The response of an optical systems to a point source, known as the point-spread function (PSF), represents one of the
most fundamental characteristics of an optical system. The PSF varies as a function of source spectral composition as
well as position with respect to the optical axis. PSF characterization of optical systems can be used to predict their
performance in imaging and non-imaging applications.
In this paper we describe an electro-optical setup for automated characterization of the PSF of optical systems over a
broad range of operating conditions and radiance levels, with spectral compositions ranging from ultraviolet (UV) to
long-wave infrared (LWIR). Our test setup includes interchangeable radiance sources and computer controlled motion
stages which allows for automated characterization of the optical system under test. The software-controlled
characterization process provides quantitative analysis of the system’s chromatic and monochromatic aberrations,
including axial chromatism, field curvature, and field distortion. The developed process also defines system level
characteristics, such as relative illumination, field of regard and magnification. Finally, we demonstrate
characterization of the operational dynamic range of imaging and non-imaging sensors employing the described setup,
including their threshold responsivity, as well as their saturation performance under intense illumination conditions.
Ischemic stroke accounts for nearly 80% of all stroke cases. Although proton diffusion and perfusion magnetic
resonance imaging (MRI) are the gold standards in ischemic stroke diagnostics, the use of hyperpolarized 129Xe MRI has
a potential role to contribute to the diagnostic picture. The highly lipophilic hyperpolarized 129Xe can be non-invasively
delivered via inhalation into the lungs where it is dissolved into the blood and delivered to other organs such as the brain.
As such, we expect hyperpolarized 129Xe to act as a perfusion tracer which will result in a signal deficit in areas of blood
deprived tissue. In this work, we present imaging results from an animal model of transient ischemic stroke
characterized through 129Xe MRI. In this model, a suture is used to occlude the middle cerebral artery (MCA) in the rat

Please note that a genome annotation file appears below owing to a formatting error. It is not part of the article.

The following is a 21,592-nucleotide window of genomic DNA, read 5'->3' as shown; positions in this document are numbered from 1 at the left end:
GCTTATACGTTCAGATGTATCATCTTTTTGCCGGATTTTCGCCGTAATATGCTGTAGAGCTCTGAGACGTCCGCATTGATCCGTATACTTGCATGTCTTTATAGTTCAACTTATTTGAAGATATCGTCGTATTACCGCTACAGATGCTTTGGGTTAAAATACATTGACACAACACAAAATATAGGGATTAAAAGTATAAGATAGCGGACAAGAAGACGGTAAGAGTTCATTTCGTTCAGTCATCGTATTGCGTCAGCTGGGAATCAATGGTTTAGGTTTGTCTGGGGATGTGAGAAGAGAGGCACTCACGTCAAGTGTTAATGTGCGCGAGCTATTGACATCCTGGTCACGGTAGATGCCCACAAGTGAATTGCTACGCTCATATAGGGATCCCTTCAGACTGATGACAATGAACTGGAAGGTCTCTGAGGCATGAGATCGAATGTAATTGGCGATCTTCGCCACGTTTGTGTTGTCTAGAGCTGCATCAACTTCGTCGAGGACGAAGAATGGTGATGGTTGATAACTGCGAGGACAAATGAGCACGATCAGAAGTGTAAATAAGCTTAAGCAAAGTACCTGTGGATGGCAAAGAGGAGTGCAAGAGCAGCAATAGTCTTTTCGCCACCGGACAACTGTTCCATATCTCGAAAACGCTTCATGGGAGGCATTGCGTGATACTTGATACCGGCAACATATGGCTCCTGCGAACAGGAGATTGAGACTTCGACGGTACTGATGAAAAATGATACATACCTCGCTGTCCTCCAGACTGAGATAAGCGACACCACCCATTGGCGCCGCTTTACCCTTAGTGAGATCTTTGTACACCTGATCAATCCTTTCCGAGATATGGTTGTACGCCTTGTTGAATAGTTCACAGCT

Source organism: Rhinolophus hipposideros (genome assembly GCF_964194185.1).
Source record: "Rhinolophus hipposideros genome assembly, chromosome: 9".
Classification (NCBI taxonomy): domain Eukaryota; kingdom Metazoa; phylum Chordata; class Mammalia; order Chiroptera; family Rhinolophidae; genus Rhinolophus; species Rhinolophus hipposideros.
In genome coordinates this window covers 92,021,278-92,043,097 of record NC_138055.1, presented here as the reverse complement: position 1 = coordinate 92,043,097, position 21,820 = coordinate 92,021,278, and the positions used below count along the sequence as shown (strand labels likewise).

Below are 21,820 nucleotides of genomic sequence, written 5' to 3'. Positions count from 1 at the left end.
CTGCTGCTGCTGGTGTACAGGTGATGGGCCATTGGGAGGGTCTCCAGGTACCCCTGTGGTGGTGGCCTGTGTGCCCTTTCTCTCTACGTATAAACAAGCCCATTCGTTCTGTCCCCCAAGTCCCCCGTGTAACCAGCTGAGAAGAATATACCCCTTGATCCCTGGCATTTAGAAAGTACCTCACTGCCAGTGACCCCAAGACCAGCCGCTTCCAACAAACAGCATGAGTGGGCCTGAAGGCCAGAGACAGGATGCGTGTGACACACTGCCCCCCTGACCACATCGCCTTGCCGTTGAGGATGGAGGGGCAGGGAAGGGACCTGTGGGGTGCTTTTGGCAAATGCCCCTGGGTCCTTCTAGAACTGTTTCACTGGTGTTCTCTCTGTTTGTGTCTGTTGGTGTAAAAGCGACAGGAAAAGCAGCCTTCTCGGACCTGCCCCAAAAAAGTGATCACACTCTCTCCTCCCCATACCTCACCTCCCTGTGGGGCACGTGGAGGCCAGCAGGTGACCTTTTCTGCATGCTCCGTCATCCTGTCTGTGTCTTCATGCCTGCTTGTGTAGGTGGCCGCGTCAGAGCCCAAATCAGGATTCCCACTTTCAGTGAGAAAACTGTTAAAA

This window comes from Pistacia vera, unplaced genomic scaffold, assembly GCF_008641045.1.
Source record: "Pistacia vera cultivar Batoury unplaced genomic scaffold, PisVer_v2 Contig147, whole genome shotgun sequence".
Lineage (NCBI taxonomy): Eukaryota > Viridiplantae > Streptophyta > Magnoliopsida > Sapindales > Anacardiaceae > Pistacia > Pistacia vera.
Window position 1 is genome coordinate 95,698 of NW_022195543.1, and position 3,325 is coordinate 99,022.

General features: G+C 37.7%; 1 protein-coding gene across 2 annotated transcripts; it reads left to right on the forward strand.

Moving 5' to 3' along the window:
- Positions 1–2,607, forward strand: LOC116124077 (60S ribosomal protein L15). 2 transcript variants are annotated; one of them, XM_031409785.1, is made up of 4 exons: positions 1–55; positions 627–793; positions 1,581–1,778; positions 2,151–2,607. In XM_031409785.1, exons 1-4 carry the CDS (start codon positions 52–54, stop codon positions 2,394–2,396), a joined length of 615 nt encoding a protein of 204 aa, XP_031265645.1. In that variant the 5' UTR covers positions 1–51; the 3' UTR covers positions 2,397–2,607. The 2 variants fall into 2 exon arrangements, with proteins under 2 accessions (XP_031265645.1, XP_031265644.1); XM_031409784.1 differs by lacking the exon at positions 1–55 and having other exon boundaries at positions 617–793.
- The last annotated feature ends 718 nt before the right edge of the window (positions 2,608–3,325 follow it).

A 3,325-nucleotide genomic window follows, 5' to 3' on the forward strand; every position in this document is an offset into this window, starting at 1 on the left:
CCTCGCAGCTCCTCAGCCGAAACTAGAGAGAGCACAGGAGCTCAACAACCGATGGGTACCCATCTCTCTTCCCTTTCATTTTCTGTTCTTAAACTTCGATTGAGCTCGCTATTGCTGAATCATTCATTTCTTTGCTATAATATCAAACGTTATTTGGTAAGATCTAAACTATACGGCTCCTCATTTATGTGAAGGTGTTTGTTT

brain, thus causing an ischemic event. After a period of MCA occlusion, the suture can then be removed to reperfuse the
ischemic area. During the ischemic phase of the stroke, a signal void was observed in the MCA territory; which was
subsequently restored by normal 129Xe MRI signal once perfusion was reinstated. Further, a higher resolution one-dimensional
chemical shift image shows a sharp signal drop in the area of ischemia. Validation of ischemic damage was
shown through both proton diffusion-weighted MRI (DWI) and by 2,3,5-triphenyltetrazoliumchloride (TTC) staining.
The results show the potential of 129Xe to act as a perfusion tracer; information that may add to the diagnostic and
prognostic utility of the clinical picture of stroke.
The features used in the ABCD rule for characterization of skin lesions suggest that the spatial and frequency information in the nevi changes at various stages of melanoma development. To analyze these changes wavelet transform based features have been reported. The classification of melanoma using these features has produced varying results. In this work, all the reported wavelet transform based features are combined to form a single feature set. This feature set is then optimized by removing redundancies using principal component analysis. A feed forward neural network trained with the back propagation algorithm is then used in the classification process to obtain better classification results.